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While it may seem very difficult to get a fire started after it’s rained, if you don’t live in an incredibly humid place, learning the skill of getting a fire running while conditions are still pretty wet is actually not too bad. Being able to light a fire after it’s rained is the kind of thing where a few easy tips and seeing (or reading about) someone else do it can really give you the hang of how to manage it for yourself in the future – if ever you do need to start a fire in wet conditions like those.
You absolutely can start a fire in wet conditions. It will always be much easier to start a fire in dry conditions than wet conditions, but starting fires after it’s rained is completely doable and can be the difference between a life or death situation. You don’t need very much gear at all: a firestarter, a knife, some dry flint and you’re ready to go. Undoubtedly, you already have all this kit lying around the house, so pick a rainy weekend and get started on practicing with this guide by your side!
If you’ve ever struggled with lighting a fire when it’s wet because it’s just finished raining, check out this article. Follow it and you’ll have a fire in wet conditions in absolutely no time at all.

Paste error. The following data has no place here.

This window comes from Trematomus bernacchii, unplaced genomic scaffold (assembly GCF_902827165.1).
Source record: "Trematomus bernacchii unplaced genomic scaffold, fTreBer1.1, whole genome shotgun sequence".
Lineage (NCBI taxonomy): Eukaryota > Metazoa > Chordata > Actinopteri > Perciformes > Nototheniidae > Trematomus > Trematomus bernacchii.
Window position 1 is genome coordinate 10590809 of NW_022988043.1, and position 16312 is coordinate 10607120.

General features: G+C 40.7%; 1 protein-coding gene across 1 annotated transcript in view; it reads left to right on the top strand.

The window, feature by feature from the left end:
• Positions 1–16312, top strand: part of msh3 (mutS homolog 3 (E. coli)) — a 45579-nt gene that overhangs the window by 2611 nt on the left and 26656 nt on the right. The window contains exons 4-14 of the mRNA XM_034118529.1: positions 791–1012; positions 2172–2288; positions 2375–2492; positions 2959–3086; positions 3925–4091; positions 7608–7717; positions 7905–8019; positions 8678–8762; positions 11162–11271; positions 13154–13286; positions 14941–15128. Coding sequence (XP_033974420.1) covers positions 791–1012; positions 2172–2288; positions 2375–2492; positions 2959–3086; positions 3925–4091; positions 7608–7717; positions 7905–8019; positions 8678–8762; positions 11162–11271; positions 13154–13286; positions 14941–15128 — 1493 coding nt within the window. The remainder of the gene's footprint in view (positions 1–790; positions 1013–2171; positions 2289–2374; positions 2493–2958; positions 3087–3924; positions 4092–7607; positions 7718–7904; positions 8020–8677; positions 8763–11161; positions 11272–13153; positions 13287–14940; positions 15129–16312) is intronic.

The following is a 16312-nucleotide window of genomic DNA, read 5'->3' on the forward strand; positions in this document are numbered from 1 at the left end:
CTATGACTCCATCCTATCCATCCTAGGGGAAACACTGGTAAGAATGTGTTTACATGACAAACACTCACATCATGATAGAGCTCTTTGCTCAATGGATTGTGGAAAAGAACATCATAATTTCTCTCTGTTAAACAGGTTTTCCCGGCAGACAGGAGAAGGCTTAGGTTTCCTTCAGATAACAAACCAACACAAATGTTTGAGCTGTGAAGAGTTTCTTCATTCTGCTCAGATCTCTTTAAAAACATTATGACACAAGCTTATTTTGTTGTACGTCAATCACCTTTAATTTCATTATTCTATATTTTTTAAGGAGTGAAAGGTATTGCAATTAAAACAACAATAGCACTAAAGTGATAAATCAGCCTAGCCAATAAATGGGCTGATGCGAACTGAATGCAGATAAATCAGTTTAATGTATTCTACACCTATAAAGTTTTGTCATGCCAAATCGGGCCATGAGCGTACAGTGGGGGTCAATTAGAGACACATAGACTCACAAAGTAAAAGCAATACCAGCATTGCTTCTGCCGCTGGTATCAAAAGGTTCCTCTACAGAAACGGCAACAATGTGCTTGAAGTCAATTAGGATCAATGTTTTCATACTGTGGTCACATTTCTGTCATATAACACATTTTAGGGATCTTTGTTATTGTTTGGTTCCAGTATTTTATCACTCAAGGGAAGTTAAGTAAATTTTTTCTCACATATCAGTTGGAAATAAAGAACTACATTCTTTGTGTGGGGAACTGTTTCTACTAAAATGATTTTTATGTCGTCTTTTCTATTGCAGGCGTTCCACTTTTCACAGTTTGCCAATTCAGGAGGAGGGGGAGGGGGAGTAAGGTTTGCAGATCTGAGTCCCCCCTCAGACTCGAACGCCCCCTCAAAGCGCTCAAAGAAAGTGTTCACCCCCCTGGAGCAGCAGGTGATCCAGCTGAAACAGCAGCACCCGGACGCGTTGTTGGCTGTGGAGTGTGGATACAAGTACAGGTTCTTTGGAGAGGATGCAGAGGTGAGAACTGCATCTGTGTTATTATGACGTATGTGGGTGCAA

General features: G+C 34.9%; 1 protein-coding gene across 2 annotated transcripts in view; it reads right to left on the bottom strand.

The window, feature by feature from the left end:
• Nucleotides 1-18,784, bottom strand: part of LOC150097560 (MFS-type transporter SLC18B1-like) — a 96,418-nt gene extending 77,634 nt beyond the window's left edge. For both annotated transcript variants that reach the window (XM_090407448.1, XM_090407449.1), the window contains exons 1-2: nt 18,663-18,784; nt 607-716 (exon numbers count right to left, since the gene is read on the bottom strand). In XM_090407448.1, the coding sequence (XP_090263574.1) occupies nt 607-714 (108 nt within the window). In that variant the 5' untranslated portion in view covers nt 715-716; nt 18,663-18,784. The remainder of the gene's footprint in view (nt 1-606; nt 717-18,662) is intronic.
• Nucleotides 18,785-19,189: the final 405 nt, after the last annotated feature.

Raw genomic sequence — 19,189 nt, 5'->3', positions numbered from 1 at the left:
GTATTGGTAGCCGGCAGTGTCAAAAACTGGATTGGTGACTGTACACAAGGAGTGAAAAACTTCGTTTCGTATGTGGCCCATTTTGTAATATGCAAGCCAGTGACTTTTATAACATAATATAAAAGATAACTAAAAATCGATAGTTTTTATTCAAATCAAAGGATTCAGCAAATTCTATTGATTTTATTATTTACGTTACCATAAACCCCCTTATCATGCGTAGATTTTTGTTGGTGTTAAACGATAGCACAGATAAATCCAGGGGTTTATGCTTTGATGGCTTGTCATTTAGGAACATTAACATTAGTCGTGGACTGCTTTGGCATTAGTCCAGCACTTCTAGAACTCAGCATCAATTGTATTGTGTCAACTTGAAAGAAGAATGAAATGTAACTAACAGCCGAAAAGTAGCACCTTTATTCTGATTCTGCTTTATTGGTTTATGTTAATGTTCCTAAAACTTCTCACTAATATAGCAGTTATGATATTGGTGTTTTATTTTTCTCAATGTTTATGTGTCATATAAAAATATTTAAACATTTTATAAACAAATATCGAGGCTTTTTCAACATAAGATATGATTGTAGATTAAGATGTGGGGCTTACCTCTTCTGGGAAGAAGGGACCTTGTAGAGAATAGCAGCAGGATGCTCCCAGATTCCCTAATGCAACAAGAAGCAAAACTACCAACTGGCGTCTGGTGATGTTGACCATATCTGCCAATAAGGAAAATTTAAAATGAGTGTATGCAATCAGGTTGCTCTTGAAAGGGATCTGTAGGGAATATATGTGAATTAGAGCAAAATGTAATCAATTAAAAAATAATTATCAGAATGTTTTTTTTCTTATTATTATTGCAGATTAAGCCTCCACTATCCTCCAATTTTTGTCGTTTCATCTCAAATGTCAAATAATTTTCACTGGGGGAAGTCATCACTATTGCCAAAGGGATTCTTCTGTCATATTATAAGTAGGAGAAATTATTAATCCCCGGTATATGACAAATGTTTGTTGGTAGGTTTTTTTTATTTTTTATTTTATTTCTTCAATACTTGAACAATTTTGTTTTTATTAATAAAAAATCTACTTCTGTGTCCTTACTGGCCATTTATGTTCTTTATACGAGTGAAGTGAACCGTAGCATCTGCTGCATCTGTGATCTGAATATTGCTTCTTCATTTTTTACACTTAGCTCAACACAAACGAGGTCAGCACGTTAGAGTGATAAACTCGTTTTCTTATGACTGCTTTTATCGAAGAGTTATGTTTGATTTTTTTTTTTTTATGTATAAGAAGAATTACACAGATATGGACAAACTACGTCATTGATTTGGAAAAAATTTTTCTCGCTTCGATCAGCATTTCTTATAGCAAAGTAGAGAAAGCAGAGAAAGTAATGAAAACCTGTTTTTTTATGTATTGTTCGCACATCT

Bonus: Root Cellar That Can Be Used as a Bunker
Do you remember the old root cellars our great-grandparents used to have? In fact, they probably built it themselves, right in their back yard.
If you want to learn how to build a backyard bunker like your grandparents had, without breaking the bank, then you need Easy Cellar.
Easy Cellar will show you:
- How to choose the ideal site
- Cost-effective building methods
- How to protect your bunker from nuclear blast and fallout
- How to conceal your bunker
- Affordable basic life support options
Easy Cellar will also reveal how a veteran, with only $421, built a small nuclear bunker in his backyard.